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Re: Popcorn Sutton's Corn Mash Recipe (from his book)

Postby buzz_333 » Mon Feb 08, 2010 5:50 pm

Thanks for the reply and update Usge. I may have to give it a try after I get a few mashes under my belt!!!
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Re: Popcorn Sutton's Corn Mash Recipe (from his book)

Postby Samohon » Fri Mar 12, 2010 5:04 am

Thanks Usge... Will give it a try when I get home, but will have to scale the recipe dow somewhat...

Thanks again Man...
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Re: Popcorn Sutton's Corn Mash Recipe (from his book)

Postby 0re0 » Sun Mar 28, 2010 5:23 pm

recipe does seem simple enough
I would like to try this one myself.

may just give it a shot in a few weeks
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Re: Popcorn Sutton's Corn Mash Recipe (from his book)

Postby Whitedog » Thu Apr 08, 2010 11:57 am

I noticed that you dried your malted corn, have you thought about trying it green? I have done a batch with green malt and did a secound generation off it, i was real pleased all around with fermenting time and distillate taste. I am creating some malt now and will document all the way through with pics, then post. Thanks for sharing the info!
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Re: Popcorn Sutton's Corn Mash Recipe (from his book)

Postby Usge » Tue Apr 13, 2010 10:58 am

Haven't tried green malt in the recipe whitedog. But, I definitely know it has a different smell/taste than when it's dried. (ie., grassy vs nutty). Most of the fermenting time was cause the natural yeast got overwhelmed (most likely by the sugar) and then by bacteria. Iv'e got a hybrid wild/WD whiskey yeast I'm using since and it ferments dry in a week...seems to handle the higher alc fine.
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Re: Popcorn Sutton's Corn Mash Recipe (from his book)

Postby Whitedog » Tue Apr 13, 2010 12:02 pm

I know the grassy smell that your talking about. I will have to dry some and see how it turns out. I understand from TV, Discovery or something of the like, that if corn isn't malted then the oils need to be dipped off the top while soaking in the vat, after cracking ofcourse. Ever heard anything like that? I bet ole Popcorn never done such!!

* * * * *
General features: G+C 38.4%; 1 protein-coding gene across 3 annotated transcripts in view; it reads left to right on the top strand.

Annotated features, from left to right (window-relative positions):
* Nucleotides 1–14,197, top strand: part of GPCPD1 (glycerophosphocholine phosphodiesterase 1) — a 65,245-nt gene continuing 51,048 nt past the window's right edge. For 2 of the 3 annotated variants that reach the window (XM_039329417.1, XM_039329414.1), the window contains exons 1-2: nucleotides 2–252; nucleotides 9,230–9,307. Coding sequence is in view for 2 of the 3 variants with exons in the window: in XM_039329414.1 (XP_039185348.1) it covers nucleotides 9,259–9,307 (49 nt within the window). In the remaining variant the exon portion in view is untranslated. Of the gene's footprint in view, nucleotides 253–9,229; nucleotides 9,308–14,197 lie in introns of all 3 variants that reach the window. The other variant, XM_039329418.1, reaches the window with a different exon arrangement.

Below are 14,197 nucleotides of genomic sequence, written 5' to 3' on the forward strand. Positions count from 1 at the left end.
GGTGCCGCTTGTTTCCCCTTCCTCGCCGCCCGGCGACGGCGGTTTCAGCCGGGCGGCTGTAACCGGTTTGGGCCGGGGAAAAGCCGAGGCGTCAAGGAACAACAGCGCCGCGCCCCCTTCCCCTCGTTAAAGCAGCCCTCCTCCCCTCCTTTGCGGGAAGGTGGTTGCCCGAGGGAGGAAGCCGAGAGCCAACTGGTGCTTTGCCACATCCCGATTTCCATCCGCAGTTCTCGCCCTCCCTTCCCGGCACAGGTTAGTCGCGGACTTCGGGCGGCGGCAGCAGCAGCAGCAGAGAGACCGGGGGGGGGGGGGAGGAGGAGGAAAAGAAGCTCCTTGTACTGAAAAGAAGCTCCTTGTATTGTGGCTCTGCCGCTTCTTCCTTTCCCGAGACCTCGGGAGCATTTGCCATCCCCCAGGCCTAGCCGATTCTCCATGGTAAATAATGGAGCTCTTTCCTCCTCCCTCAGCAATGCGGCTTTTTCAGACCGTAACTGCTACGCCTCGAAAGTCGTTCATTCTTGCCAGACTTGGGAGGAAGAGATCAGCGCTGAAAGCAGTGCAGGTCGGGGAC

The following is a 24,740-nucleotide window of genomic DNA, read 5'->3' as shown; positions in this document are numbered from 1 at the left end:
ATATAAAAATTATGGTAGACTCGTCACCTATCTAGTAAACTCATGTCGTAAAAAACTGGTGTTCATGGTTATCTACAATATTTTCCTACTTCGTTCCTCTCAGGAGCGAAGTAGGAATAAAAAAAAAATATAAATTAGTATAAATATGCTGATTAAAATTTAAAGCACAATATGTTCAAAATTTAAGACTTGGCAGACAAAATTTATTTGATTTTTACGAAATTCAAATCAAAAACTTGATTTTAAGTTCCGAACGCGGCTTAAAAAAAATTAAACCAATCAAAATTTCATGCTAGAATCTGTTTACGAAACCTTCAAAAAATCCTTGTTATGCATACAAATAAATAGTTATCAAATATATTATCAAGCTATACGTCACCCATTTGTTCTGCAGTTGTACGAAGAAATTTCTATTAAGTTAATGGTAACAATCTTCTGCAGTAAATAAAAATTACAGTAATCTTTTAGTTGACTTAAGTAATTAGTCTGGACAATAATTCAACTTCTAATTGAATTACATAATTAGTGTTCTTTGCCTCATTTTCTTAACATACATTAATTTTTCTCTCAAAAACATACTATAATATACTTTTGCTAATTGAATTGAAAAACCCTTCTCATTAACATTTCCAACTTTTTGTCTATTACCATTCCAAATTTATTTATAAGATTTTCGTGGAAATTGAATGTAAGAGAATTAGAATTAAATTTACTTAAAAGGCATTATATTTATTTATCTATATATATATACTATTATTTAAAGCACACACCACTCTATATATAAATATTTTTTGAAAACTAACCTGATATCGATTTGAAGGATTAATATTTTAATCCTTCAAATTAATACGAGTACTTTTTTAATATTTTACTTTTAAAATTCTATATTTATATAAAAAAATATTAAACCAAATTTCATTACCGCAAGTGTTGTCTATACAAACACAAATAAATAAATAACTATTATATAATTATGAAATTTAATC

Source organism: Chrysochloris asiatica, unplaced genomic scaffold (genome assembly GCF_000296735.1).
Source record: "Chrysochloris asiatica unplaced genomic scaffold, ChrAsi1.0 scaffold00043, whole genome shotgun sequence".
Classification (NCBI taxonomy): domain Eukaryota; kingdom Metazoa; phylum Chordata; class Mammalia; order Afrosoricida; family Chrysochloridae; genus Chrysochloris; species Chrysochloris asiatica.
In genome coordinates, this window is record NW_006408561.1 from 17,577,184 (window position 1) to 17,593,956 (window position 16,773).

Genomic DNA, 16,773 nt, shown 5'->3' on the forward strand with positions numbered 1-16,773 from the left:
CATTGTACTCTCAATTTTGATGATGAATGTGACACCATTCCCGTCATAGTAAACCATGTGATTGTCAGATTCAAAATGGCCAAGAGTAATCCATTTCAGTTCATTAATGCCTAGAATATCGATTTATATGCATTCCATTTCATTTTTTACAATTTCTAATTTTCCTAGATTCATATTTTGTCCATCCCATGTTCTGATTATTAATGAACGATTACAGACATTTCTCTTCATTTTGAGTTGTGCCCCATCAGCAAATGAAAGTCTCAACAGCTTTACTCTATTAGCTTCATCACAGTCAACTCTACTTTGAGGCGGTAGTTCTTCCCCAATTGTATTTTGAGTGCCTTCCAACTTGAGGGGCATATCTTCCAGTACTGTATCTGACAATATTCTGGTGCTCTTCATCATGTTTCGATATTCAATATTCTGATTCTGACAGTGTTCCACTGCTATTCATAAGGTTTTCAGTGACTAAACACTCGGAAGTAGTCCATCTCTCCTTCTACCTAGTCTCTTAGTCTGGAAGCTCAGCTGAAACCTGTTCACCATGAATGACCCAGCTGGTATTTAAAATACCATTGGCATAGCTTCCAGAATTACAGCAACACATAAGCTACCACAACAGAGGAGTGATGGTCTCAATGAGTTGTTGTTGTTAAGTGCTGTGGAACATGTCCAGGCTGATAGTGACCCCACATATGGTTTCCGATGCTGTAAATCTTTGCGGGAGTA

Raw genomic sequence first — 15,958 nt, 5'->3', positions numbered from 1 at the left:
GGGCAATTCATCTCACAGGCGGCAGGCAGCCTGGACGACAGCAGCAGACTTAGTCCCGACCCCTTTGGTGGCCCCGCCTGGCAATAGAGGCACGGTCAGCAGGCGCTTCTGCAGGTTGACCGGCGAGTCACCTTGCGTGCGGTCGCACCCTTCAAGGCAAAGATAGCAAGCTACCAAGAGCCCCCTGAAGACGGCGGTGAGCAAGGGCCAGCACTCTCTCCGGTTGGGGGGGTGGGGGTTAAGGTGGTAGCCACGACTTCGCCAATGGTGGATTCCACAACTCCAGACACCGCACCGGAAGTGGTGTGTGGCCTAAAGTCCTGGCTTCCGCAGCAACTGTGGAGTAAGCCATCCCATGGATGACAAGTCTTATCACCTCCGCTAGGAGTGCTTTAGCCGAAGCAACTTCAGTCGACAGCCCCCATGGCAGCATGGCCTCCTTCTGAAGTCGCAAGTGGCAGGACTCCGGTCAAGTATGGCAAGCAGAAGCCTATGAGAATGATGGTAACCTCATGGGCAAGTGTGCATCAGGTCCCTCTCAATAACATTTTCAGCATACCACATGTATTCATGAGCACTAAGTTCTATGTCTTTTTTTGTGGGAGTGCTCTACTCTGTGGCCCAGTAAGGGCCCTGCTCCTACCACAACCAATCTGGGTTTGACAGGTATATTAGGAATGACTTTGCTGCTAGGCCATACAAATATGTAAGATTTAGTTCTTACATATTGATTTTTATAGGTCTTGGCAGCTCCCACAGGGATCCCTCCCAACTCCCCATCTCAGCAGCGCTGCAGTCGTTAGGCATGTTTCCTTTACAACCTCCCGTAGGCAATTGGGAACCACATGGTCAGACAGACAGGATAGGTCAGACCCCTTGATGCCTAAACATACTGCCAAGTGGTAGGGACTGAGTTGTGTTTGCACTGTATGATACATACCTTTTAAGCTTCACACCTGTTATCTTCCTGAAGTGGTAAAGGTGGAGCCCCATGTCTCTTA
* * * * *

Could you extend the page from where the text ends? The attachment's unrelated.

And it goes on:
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Re: Popcorn Sutton's Corn Mash Recipe (from his book)

Postby Tater » Tue Apr 13, 2010 6:40 pm

Corn oil was reason grandpa preferred white corn over yellow.But would use what ever was available.Ive heard him tell of oil being thick enough on yellow corn to dip it off.Otherwise an felt hat for a filter when he ran it would remove any oil coming across with likker.To me dry corn malt adds an earthy taste while green corn malt has more of a grassy slightly rye like taste.
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Re: Popcorn Sutton's Corn Mash Recipe (from his book)

Postby Whitedog » Wed Apr 14, 2010 6:24 am

Thanks for the explanation, Tater.
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Re: Popcorn Sutton's Corn Mash Recipe (from his book)

Postby Usge » Wed Apr 14, 2010 6:45 am

Popcorn never mentioned corn oil that I recall...but I've heard that before elsewhere. He just says to use white corn cause it's better. It seems a little "softer" to me too (starchy?). And it definitely has a different note to it. And taters right that drying malt smells "earthy"......malting corn smells like sod (grass and dirt). But, after it dries, that seemed to go away some and it had a roasted/nutty smell to it when first fermenting. The wild yeast kicks in and things get more sour in a hurry. Popcorn always used "felt" roll in a funnel to strain everything he ran when it came out. He didn't specifically state why that I recall...I just remember seeing him do it...on DVD/TV.